For a handful of years, things were good. Until they weren’t anymore. For my first three half marathons, I trained on my own. For my last one, I signed up for a training program run by a guy I went to high school with. He owns the company that puts on most of the organized runs in the community. At one time, he was one of the best distance runners in America. He is a running evangelist.

At the same time I started the training program, I was also playing indoor soccer for the first time in my life. Also, for the first time in my life I was taking stretching seriously, including stretches for my groin. And … I tore a groin muscle while playing soccer. I stopped playing soccer, but kept running because it didn’t seem to bother me while running.

A couple of months went by. My groin muscle seemed OK. I played soccer again. I tore the muscle again.

I kept running because it didn’t seem to be a problem. Well, except maybe towards the end of longer runs, but I thought I was OK.

That October I ran my final half marathon. I was not OK. My torn groin muscle let its presence be known at about the 7 mile mark. For the next 6 miles I gutted it out, running and walking and walking and running. I describe it as essentially having to drag my right leg with me as I completed the last 6 miles. I finished in 2 hours and 15 minutes, which pretty much amazes me given what I went through during the second half of the run.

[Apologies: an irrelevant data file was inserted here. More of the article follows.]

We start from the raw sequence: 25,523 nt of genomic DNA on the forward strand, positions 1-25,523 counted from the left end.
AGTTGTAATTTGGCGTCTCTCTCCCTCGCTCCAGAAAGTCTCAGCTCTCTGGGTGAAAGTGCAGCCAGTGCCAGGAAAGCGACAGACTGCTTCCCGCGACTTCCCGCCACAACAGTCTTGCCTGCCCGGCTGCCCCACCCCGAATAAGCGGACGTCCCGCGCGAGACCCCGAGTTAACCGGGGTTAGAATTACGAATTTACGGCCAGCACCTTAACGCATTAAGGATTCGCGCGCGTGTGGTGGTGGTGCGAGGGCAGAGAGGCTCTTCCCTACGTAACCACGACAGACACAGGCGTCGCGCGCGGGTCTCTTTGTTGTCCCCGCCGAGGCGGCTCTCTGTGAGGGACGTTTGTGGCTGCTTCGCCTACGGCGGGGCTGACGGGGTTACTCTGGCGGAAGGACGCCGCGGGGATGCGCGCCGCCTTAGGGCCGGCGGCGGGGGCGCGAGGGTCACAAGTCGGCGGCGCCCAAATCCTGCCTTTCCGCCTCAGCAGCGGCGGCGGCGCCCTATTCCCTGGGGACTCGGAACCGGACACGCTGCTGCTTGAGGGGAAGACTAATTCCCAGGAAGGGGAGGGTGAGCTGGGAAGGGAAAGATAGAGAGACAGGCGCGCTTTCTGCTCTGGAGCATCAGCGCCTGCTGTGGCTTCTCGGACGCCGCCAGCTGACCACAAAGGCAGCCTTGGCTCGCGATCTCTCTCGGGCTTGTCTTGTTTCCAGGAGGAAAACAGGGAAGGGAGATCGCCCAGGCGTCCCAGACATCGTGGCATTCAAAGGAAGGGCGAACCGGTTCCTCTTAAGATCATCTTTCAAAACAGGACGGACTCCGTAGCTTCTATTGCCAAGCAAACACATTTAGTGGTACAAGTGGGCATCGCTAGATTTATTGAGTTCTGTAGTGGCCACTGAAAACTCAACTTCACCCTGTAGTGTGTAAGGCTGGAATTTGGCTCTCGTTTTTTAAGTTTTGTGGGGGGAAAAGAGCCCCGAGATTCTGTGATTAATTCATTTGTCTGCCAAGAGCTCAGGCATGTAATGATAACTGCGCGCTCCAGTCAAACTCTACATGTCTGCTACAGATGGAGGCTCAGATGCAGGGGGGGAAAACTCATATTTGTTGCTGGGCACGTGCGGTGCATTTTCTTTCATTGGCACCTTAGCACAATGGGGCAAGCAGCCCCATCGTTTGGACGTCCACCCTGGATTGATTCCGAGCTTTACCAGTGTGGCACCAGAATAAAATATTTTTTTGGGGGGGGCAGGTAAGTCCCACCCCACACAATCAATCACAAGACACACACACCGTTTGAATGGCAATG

I didn’t run anymore the rest of the month and into November. And then I did a stupid thing. I played soccer again. And tore the groin muscle again.

And only then did I finally see a doctor.

I tried physical therapy for almost a year and occasionally went for a run. Just a short run and I couldn’t do it because of that muscle.

Then I didn’t do anything for another year — no physical therapy, no running, nothing. And then I tried to run again. It wasn’t that bad, but I had lost the ability or motivation to run as much as I had before. So, I ran in fits and starts, taking long breaks, then running steadily for a few weeks before taking another break. I wasn’t running for distance. Just trying to run three or four miles several times a week.

And I also stopped tracking my time and distance and other stats. I thought that if I let go of those things, I might be a better runner. But I wasn’t, I’m an internally competitive person. When I engage in physical activity of any kind, I want to beat myself. To always “improve.” Without those stats, I couldn’t motivate myself to run regularly.

About a year ago, I decided to get a running app for my phone. Maybe having the stats would motivate me to run more and get in better shape. Maybe I could crack the nut again and see if things had improved through my years of relative inactivity with that ol’ groin muscle. (Yeah, I know, probably not.)